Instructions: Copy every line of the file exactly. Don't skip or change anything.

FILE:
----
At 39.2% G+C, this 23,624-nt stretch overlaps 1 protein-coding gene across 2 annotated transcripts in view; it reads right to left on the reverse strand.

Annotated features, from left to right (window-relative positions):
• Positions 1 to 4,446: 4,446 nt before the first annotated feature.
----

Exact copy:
At 39.2% G+C, this 23,624-nt stretch overlaps 1 protein-coding gene across 2 annotated transcripts in view; it reads right to left on the reverse strand.

Annotated features, from left to right (window-relative positions):
• Positions 1 to 4,446: 4,446 nt before the first annotated feature.